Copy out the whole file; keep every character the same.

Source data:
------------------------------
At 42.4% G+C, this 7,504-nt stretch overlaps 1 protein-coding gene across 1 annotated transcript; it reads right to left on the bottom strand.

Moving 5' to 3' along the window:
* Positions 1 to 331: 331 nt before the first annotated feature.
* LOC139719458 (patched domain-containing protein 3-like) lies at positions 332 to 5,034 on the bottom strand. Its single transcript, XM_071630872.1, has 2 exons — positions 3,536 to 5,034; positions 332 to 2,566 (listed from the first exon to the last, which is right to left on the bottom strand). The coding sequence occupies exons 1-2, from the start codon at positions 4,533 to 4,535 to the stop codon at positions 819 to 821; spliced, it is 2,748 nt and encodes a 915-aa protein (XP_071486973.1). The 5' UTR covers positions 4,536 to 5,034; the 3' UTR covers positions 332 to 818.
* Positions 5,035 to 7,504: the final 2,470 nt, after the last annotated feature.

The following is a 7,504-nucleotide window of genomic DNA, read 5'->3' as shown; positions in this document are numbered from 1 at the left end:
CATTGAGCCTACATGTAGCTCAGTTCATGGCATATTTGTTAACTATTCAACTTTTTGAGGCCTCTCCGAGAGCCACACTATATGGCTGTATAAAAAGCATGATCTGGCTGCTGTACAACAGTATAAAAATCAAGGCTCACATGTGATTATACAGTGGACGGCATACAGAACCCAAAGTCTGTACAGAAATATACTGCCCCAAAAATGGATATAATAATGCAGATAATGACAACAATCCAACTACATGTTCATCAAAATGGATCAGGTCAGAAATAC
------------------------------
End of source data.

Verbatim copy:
At 42.4% G+C, this 7,504-nt stretch overlaps 1 protein-coding gene across 1 annotated transcript; it reads right to left on the bottom strand.

Moving 5' to 3' along the window:
* Positions 1 to 331: 331 nt before the first annotated feature.
* LOC139719458 (patched domain-containing protein 3-like) lies at positions 332 to 5,034 on the bottom strand. Its single transcript, XM_071630872.1, has 2 exons — positions 3,536 to 5,034; positions 332 to 2,566 (listed from the first exon to the last, which is right to left on the bottom strand). The coding sequence occupies exons 1-2, from the start codon at positions 4,533 to 4,535 to the stop codon at positions 819 to 821; spliced, it is 2,748 nt and encodes a 915-aa protein (XP_071486973.1). The 5' UTR covers positions 4,536 to 5,034; the 3' UTR covers positions 332 to 818.
* Positions 5,035 to 7,504: the final 2,470 nt, after the last annotated feature.

The following is a 7,504-nucleotide window of genomic DNA, read 5'->3' as shown; positions in this document are numbered from 1 at the left end:
CATTGAGCCTACATGTAGCTCAGTTCATGGCATATTTGTTAACTATTCAACTTTTTGAGGCCTCTCCGAGAGCCACACTATATGGCTGTATAAAAAGCATGATCTGGCTGCTGTACAACAGTATAAAAATCAAGGCTCACATGTGATTATACAGTGGACGGCATACAGAACCCAAAGTCTGTACAGAAATATACTGCCCCAAAAATGGATATAATAATGCAGATAATGACAACAATCCAACTACATGTTCATCAAAATGGATCAGGTCAGAAATAC